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Retrial of six former Guantanamo detainees begins in France

[JURIST] The retrial of six Frenchmen who were released from the US detention center in Guantanamo Bay [JURIST news archive] began Monday in Paris. The six stand accused of attending combat training at an al Qaeda camp in Afghanistan. France freed five of the suspects after their repatriation to France from Guantanamo in July 2004 and March 2005 [BBC reports]. The prosecution alleges that the six suspects were recruited by Rachid Boukhalfa, an Algerian held in a British prison also known as Abu Doha. France formally charged the six defendants [JURIST report] in April 2006. During the original September 2006 trial, the judge refused to deliver a verdict [JURIST report], instead saying that he wanted to know more about a French intelligence-gathering mission in which French agents had interviewed the six men while still at Guantanamo. The French government at first failed to disclose the meetings [JURIST report], a fact that could have rendered the case invalid.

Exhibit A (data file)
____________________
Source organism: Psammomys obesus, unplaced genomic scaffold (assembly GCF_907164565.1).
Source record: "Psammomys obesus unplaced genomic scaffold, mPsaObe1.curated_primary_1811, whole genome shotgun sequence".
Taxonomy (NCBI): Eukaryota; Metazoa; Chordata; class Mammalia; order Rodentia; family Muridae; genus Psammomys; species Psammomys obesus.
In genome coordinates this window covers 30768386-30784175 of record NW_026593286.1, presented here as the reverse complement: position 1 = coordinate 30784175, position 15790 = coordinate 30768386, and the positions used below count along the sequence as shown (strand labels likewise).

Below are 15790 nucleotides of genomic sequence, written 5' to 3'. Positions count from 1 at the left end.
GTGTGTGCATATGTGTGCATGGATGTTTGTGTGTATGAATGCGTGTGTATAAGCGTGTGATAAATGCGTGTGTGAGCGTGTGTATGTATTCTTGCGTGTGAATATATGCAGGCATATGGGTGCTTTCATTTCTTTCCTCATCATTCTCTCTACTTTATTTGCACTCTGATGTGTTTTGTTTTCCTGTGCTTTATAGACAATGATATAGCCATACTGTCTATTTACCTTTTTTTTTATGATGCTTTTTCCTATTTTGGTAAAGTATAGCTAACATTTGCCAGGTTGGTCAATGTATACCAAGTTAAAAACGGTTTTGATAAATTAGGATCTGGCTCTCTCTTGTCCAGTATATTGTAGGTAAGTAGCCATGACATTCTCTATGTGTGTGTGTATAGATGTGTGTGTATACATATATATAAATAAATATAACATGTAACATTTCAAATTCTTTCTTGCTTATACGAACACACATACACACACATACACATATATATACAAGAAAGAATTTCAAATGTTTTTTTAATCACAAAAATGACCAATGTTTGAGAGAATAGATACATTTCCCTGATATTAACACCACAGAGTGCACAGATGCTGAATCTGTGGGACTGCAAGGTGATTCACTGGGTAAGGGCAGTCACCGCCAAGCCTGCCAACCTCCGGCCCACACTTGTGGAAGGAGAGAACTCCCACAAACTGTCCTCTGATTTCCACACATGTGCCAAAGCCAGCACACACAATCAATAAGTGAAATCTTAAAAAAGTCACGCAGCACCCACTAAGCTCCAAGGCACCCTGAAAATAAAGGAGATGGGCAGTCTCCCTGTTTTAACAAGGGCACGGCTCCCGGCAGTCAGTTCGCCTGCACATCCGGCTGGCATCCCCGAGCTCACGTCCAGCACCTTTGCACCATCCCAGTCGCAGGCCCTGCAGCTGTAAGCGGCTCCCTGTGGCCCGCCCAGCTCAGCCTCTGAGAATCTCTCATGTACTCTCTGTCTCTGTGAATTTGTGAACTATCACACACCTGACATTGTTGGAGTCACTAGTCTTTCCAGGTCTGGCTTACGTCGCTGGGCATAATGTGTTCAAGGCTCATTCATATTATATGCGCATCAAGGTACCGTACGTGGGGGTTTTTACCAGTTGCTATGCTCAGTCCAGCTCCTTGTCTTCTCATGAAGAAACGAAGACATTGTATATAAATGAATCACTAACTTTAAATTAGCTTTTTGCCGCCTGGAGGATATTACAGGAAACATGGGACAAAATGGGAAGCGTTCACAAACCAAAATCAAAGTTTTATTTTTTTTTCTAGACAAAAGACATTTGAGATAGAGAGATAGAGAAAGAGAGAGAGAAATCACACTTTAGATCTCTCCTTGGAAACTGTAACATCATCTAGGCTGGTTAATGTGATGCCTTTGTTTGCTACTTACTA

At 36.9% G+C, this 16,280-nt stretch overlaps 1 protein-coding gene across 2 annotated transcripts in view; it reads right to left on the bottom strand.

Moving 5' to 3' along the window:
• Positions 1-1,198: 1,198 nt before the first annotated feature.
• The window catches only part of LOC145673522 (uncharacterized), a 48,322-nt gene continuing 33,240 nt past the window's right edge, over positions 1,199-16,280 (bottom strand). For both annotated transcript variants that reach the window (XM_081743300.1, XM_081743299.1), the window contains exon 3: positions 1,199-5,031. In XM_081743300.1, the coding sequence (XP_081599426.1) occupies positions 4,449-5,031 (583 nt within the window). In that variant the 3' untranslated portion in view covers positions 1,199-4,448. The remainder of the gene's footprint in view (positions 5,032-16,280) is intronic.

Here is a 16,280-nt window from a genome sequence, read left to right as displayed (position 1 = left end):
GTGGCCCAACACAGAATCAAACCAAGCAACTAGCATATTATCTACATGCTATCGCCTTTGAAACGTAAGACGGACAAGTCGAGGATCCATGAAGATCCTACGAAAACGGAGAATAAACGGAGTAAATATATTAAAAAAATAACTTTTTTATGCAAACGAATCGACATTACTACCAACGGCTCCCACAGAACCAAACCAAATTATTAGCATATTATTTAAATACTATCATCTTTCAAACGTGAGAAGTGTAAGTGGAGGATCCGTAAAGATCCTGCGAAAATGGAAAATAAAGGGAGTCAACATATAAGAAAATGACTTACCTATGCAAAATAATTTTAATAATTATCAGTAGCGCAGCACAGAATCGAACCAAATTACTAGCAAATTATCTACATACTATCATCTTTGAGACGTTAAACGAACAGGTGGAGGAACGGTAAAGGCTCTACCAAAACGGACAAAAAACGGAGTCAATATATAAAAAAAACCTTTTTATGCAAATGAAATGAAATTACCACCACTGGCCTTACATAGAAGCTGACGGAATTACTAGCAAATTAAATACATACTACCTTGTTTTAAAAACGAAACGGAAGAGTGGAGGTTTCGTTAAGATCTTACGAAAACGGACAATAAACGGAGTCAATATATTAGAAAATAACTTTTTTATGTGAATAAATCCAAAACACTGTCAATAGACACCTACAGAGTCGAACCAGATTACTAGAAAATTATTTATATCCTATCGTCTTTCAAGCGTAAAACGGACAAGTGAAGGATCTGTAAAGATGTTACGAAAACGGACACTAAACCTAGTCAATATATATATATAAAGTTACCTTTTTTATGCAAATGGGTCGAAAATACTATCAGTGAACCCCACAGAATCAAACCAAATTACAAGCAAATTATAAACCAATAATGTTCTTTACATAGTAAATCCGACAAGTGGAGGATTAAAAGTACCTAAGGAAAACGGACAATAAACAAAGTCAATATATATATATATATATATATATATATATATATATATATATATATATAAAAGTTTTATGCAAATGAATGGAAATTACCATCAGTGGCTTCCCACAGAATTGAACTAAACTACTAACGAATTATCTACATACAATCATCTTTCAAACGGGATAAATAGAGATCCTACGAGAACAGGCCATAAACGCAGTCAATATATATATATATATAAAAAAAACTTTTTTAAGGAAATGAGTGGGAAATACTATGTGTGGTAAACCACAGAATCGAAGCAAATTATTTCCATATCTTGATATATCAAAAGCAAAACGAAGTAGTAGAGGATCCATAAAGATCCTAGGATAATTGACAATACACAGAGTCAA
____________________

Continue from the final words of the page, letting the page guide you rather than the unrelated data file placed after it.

France said that the agents visited the detainees for the administrative purposes of identifying the French citizens and generally assessing their situation. The French Foreign Ministry [official website] said in an official statement [text, in French] that it never made a secret out of intelligence visits to Guantanamo between 2002 and 2004, adding that the agents were also gathering information for France to help prevent terrorism. A French diplomatic telegram published in the Liberation daily referred to intelligence agents who conducted interviews with the suspects at least twice while at Guantanamo [Liberation report, in French]. The prosecution in the Paris trial failed to disclose the interviews, however, and defense lawyers said the encounters violated their clients' rights because no lawyer was present when they took place. AFP has more.

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